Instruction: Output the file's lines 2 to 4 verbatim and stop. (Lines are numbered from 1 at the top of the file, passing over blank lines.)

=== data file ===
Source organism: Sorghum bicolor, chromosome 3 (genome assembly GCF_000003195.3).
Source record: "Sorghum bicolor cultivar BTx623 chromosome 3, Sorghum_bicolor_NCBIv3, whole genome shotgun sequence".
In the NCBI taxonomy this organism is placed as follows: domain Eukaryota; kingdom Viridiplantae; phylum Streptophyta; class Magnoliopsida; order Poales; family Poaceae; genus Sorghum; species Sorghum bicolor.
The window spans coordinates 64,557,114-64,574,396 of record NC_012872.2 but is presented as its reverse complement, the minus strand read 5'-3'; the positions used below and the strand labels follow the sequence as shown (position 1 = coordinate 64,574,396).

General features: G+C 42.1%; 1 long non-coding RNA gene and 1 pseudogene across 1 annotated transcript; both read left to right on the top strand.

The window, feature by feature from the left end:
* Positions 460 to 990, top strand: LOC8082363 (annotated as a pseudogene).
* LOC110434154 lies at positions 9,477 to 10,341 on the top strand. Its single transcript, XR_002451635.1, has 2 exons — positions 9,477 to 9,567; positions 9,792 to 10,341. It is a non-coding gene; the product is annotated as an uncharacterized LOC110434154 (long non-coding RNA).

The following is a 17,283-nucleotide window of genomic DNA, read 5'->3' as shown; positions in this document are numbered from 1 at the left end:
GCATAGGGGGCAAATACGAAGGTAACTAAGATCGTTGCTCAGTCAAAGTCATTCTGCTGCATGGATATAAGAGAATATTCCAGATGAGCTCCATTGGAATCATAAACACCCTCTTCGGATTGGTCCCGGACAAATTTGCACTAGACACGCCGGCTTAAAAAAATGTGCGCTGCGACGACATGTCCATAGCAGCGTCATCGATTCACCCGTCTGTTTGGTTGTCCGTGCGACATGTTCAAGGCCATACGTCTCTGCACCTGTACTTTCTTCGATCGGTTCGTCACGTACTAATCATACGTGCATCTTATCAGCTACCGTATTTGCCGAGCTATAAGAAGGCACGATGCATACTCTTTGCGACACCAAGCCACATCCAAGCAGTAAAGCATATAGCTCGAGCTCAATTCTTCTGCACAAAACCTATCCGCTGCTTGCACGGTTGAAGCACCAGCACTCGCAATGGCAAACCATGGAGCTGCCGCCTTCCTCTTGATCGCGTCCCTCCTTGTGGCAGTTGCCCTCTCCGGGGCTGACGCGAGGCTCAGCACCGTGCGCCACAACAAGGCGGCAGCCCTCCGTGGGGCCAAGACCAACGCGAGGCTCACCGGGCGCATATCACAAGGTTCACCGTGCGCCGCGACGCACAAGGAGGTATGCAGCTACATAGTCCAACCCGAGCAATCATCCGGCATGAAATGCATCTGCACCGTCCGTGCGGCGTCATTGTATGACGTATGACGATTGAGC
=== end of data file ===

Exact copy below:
Source record: "Sorghum bicolor cultivar BTx623 chromosome 3, Sorghum_bicolor_NCBIv3, whole genome shotgun sequence".
In the NCBI taxonomy this organism is placed as follows: domain Eukaryota; kingdom Viridiplantae; phylum Streptophyta; class Magnoliopsida; order Poales; family Poaceae; genus Sorghum; species Sorghum bicolor.
The window spans coordinates 64,557,114-64,574,396 of record NC_012872.2 but is presented as its reverse complement, the minus strand read 5'-3'; the positions used below and the strand labels follow the sequence as shown (position 1 = coordinate 64,574,396).